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Recover from a Bankruptcy by Repairing Your Credit

Every year, hundreds of thousands of individual debtors who are unable to repay their creditors file for bankruptcy protection in the United States. The process provides an opportunity to survive trying financial times, but it also carries with it long-term impacts that can affect a person’s ability to financially grow and thrive, even once they’re back on their feet.

A person holding their head looking at their computer distressed.

Because of the perceived credit risk, financial institutions may not consider loan applications of someone who has filed for bankruptcy. In fact, bankruptcy information – including the date of the filing and later date of discharge – could remain on a credit report for up to 10 years. A shaky credit history not only can limit the ability to receive future credit, but also harm job prospects, make insurance companies hesitant to offer adequate coverage, and even affect whether someone can get an apartment lease.

With so many ripple effects resulting from a bankruptcy, the recovery process becomes incredibly important to a debtor’s future prospects.

Before bankruptcy

Frequently, the best way to contend with a bankruptcy is to never declare it at all. Even when things appear hopeless, there may be options and strategies to help someone in dire straits escape a credit disaster.

  • Talk with creditors: Being open and honest with a creditor can open opportunities for assistance, especially if it is a company or organization that is experienced in offering financing. They may have modified payment plans or programs that provide relief in certain circumstances.

  • Contact credit counseling services: These organizations will work with a debtor and their creditors to develop debt repayment plans. Such plans require a monthly deposit to the counseling service, which then pays the creditors. Some nonprofit organizations will charge little to nothing for their services.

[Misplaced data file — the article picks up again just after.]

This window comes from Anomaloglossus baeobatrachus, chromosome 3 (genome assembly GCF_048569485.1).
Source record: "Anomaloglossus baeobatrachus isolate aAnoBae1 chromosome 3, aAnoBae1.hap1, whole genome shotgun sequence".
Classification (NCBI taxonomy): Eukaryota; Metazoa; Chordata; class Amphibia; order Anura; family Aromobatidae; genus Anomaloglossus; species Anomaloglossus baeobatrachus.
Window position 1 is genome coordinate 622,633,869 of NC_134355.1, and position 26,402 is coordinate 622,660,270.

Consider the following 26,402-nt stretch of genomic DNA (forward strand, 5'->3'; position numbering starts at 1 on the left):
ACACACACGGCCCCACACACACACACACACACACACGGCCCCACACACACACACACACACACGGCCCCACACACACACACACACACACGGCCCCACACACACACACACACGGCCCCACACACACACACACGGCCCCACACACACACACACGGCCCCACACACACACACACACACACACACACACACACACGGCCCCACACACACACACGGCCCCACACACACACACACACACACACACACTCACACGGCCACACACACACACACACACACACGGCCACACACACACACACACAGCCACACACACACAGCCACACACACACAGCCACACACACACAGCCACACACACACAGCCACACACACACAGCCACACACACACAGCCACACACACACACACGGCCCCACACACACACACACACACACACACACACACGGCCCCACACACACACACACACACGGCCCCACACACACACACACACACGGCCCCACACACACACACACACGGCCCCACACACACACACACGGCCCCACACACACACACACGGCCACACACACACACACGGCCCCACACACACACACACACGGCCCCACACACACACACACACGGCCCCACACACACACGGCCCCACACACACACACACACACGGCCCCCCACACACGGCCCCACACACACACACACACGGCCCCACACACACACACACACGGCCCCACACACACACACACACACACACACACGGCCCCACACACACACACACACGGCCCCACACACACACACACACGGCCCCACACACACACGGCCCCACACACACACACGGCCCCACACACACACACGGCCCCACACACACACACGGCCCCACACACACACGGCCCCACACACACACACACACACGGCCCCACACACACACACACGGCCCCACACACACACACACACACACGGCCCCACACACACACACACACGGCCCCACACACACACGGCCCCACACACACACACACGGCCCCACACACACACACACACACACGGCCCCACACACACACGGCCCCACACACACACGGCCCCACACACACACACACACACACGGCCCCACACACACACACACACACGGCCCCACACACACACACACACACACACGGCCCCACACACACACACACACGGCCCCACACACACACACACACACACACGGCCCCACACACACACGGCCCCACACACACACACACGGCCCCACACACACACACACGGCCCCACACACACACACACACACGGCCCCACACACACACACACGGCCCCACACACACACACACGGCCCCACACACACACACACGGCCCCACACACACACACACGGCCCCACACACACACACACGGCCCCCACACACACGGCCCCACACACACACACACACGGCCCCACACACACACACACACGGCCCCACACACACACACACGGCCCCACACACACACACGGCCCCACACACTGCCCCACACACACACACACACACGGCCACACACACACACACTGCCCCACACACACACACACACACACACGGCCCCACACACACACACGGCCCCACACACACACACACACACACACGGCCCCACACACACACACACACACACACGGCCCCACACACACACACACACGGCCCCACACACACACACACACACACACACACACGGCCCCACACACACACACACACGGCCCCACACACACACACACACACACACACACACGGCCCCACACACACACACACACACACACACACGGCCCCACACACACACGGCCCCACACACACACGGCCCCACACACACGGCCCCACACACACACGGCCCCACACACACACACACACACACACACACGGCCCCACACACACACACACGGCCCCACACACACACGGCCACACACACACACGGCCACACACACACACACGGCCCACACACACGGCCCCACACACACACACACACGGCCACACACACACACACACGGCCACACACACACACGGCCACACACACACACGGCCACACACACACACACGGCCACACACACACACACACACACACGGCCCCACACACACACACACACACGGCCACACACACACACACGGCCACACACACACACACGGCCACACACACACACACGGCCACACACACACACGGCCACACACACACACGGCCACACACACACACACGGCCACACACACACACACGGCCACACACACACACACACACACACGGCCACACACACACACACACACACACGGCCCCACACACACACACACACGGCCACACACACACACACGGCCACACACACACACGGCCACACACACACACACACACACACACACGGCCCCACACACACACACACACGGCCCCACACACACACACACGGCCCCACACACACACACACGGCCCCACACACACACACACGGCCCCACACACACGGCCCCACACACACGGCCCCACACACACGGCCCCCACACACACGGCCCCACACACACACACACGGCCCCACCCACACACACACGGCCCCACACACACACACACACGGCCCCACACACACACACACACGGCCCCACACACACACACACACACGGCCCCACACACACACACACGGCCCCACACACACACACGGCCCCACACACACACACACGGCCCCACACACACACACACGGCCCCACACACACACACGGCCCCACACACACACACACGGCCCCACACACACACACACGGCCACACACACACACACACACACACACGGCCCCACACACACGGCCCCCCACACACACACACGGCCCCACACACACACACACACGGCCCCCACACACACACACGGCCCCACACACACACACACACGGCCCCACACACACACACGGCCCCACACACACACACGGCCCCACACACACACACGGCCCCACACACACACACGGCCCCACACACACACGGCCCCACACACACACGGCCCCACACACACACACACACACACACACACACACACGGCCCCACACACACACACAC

• Consider alternatives: It may not be an ideal solution, but a second mortgage or home equity line of credit may offer the key to escaping debt by consolidating it. However, the drawback is they require the debtor’s home as collateral. There likely will not be a way out of a debt crisis without some type of repercussions, but certain alternatives to bankruptcy may better preserve a financial reputation.

After bankruptcy

A person can recover from a bankruptcy filing, but it will take time and some prudent financial behaviors.

  • Be conservative with credit cards: Post-bankruptcy, creditors will want to see that the filer is learning to responsibly handle debt. The simplest way to do that is be conservative with credit accounts, particularly credit cards, by avoiding spending too close to a card’s limit and paying off the balance on time each month.

  • Pay bills on time: Being timely isn’t only important for credit cards. Payment history, be it for a loan, lease or an electric bill, is an important consideration for future credit applications. Even a relatively small number of late payments can damage a credit rating, especially when it belongs to someone who in recent years declared bankruptcy.

  • Keep debt low: Overall, the less outstanding credit you have, the better your credit standing. This is a good lesson for most consumers, but especially for someone who has previously filed for bankruptcy protection. Low credit usage is a factor in calculating a credit score.

Credit is a benefit and a risk, a tool with the power to build wealth and one a debtor must respect. Bankruptcy, too, has positive attributes while carrying a risk for negative impacts.

Considering the tenuous situation it can create, declaring bankruptcy is a decision that someone must be clear-eyed about making — both in terms of the ramifications from undergoing the process and the work it will take to repair credit to a healthy status. With the right approach, however, a bankruptcy is a fresh start at developing a healthy relationship with credit1.

For more on managing credit, including responsible credit card use and credit report basics, check out FNB’s free financial education resources. Online and Mobile Banking customers also have access to FNB’s Credit Center, where they can see their updated credit score, the factors impacting it, set goals and receive recommendations for improving their score.

Notices & Disclosures
1 - Seeking the advice of a qualified attorney is strongly recommended because bankruptcy has long-term financial and legal outcomes. Misunderstandings of the law or making mistakes in the process can affect your rights. Court employees and bankruptcy judges are prohibited by law from offering legal advice.

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